January 7, 1937
OPEN LETTER TO THE EDITOR OF THE HERALD
Regarding your editorial of January 7, 1937, re the changing of the name of Crowe Lake and River I was interested to read the way in which the Geographic Board has stated the case for the change - they omitted Crow Landing.
Your reasons for not changing the name were doubly interesting as they all seem to justify the proposed need of a change. Speaking of the strong Objection in the district, I wonder on what grounds such a statement can be made. Were those most directly interested in any change for the clarification of the location of this tourist district consulted. Is there an old moth eaten idea still prevailing in this district that changes that may cause temporary or imaginary inconvenience to those now living, should not be made?
May I be so humble as to suggest that when it comes to a decision of this kind that the broader aspect be taken. Consider the confusion in the district if the five places bearing the name "Crow" should all prosper as tourist locations. I personally believe that Number Seven Highway will do a lot to bring this desired condition about.
As for spending money on advertising a name that does not exist officially, such as Crowe- the less said the better. Those interested in advertising the district might be well advised to follow the example of the more successful - so near at hand in this province.
Form a body that would advertise Marmora as a holiday centre, such a body similar to that exists in Midland.
Midland does not advertise Shallow Lake or Georgian Bay, but they talk Midland - a place where people can readily find on all maps. I am not overstating the case when I say the whole district benefits.
Huntsville - another example. They do not stress the Lake of Bays but they pull people to the centre of the district and they are not ashamed to have the district's activities linked with the town name. Southampton, Port Elgin, Parry Sound, etc., etc., do likewise.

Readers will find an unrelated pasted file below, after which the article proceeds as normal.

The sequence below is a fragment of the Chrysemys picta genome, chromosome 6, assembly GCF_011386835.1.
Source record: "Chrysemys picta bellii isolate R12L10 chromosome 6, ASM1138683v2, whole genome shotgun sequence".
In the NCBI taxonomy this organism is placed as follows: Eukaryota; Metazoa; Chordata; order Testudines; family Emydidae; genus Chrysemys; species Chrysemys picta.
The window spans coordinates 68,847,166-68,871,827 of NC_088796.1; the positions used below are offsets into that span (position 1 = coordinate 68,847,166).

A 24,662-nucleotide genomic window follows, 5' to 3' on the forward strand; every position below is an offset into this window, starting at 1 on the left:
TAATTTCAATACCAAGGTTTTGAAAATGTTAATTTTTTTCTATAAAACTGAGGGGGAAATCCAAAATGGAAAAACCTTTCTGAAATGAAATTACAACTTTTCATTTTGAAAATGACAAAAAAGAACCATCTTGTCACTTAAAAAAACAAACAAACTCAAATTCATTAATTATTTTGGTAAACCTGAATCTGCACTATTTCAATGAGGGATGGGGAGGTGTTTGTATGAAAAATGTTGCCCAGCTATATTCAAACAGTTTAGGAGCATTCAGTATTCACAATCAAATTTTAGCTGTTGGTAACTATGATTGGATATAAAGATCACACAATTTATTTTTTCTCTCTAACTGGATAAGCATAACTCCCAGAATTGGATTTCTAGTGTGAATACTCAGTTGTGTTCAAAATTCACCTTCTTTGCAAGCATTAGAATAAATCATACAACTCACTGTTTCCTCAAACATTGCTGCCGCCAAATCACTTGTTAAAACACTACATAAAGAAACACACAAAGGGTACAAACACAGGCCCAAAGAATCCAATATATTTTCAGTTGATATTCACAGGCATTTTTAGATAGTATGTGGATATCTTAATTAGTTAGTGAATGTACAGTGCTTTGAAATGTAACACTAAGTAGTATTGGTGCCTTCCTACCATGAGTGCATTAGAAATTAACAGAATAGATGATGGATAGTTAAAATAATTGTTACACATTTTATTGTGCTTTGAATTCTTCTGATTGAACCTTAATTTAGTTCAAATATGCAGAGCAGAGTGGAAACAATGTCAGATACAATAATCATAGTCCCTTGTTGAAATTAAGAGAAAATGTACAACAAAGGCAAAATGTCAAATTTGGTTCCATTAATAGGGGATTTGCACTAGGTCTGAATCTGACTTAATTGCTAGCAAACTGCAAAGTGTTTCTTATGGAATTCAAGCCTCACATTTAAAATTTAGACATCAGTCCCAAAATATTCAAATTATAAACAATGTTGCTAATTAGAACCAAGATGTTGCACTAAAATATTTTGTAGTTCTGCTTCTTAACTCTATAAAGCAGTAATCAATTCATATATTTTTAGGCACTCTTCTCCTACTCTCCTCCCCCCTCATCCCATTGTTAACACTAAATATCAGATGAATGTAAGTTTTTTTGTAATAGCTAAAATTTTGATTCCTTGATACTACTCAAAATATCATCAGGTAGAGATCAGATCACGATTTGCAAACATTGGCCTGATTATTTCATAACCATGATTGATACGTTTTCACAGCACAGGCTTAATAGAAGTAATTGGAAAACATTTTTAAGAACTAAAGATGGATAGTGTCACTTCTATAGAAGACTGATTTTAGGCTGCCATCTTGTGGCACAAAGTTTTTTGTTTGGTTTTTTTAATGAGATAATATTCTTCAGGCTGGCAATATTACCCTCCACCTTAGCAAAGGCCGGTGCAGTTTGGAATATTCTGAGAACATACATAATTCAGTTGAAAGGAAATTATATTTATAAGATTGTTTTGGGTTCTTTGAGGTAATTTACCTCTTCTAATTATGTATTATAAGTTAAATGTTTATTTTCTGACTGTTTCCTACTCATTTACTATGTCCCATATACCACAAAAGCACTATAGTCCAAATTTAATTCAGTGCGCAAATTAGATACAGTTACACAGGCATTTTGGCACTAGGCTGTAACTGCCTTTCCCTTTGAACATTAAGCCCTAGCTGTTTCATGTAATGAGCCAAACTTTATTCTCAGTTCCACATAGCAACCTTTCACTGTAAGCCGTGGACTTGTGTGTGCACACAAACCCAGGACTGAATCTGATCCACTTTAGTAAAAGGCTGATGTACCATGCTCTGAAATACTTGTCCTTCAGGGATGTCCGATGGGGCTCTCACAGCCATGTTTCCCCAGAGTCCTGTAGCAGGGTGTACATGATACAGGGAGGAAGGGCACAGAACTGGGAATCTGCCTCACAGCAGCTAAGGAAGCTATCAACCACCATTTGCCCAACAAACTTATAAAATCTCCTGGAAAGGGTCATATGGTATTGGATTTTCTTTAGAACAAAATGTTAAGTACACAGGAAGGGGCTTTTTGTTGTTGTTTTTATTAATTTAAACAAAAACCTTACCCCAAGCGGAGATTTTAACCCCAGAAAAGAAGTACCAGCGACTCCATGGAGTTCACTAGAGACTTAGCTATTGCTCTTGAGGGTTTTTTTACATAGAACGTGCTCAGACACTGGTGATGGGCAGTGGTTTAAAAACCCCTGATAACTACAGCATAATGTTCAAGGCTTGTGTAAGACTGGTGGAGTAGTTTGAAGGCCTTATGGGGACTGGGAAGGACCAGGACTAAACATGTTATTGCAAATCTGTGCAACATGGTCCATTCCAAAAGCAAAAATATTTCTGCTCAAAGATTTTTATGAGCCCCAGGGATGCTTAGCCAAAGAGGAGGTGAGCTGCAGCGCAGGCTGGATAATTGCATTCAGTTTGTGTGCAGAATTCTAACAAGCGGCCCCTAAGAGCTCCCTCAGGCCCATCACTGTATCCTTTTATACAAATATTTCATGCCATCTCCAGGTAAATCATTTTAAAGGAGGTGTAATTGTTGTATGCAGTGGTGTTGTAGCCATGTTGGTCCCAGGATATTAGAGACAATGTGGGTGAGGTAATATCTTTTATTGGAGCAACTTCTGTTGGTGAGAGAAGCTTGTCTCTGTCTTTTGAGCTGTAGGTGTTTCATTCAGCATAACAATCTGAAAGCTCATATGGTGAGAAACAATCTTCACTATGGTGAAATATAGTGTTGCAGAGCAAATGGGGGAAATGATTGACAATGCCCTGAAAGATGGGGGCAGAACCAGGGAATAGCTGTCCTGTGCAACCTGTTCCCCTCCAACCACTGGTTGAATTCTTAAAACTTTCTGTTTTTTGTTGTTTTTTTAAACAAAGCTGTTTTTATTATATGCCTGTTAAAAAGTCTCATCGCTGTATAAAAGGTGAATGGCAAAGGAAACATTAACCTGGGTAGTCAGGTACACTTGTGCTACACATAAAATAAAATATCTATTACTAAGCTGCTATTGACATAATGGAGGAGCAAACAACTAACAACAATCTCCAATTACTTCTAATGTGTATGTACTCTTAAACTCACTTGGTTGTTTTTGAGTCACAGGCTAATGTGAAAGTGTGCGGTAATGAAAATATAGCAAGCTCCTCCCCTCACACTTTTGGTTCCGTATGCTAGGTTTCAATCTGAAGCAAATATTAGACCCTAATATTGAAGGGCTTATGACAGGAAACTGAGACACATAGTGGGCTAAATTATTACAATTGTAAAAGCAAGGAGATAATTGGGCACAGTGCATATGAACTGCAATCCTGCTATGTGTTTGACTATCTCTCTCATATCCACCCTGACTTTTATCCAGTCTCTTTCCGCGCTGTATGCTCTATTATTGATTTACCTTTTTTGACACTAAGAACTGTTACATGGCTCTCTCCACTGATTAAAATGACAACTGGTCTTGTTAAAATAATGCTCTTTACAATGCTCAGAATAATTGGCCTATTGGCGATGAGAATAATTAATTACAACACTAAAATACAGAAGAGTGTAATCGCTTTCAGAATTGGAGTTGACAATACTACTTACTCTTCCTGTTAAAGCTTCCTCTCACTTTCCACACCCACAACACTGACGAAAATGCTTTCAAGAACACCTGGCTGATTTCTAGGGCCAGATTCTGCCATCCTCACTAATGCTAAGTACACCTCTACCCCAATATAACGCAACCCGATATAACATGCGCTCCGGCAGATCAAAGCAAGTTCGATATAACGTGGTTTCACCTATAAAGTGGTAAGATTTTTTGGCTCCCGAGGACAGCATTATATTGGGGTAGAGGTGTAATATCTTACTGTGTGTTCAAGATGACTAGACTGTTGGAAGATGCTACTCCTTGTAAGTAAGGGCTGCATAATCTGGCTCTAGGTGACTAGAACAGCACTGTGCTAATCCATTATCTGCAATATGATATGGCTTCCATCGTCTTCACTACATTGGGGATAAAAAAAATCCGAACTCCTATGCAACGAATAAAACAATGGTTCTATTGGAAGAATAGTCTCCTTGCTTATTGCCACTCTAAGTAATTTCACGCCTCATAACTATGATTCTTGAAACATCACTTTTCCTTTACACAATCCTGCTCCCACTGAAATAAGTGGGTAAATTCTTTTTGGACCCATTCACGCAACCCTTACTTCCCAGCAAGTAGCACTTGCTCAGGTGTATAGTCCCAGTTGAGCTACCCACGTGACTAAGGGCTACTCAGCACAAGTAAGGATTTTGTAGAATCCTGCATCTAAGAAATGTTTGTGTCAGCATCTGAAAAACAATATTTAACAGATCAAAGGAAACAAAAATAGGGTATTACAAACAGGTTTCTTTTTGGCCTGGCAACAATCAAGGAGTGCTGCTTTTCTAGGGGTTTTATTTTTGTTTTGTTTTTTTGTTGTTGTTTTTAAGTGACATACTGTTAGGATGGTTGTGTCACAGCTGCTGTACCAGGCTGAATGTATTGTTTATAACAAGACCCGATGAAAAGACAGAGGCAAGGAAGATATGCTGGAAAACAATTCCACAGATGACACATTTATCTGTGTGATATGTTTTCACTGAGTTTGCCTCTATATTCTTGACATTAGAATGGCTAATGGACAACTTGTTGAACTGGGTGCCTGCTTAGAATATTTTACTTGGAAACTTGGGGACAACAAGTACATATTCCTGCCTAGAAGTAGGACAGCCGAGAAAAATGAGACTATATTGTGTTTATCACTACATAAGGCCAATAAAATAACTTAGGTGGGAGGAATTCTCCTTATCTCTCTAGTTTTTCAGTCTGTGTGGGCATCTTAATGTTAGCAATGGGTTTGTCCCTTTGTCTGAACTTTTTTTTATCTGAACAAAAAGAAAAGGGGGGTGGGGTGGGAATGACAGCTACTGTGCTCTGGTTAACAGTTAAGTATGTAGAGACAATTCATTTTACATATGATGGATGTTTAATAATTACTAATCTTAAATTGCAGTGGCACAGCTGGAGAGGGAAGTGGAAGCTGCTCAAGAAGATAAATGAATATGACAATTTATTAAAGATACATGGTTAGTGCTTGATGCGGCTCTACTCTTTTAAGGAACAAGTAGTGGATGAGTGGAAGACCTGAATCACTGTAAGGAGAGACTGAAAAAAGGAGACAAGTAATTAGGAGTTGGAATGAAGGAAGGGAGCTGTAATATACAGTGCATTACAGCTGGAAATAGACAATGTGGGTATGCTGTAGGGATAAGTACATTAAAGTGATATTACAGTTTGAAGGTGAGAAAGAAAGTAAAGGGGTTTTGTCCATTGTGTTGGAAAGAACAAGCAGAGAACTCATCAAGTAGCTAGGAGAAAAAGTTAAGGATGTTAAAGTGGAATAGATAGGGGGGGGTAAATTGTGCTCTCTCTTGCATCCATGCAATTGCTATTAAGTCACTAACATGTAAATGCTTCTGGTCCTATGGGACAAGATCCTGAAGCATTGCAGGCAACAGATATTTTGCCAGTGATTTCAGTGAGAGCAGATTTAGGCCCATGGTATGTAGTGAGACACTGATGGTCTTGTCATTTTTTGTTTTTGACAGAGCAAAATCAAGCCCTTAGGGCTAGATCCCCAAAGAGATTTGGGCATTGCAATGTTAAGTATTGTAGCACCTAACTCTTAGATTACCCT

You mentioned losing the value of money already spent on advertising. I believe it has been stated by many recognized advertising authorities that the only time that advertising value is lost is when the product of service is other than represented. Last year's increased tourist business is solely the result of better business conditions throughout the world. Marmora district received less than it otherwise would have owing to the counter attractions of the Dionnes.
Regarding adding an "E" to Crow, I do not see how that would help in the least as the phonetic sound would be the same. Most tourist places are talked about rather than written. I certainly would like to hear how the objectionists would handle the word "Crow" and "Crowe" on a radio advertising programme.
I think the parties who blamed the Indians for this name should humbly apoligize to them. The kind of Indians that still fly around there in the early hours of the morning with large black wings had more to do with the naming of the lake. The common English translation for the Indian tribe you speak of is certainly not at all flattering. I believe the correct English translation of the name is still used in the North, where some day there will be another flock of the name "Crow".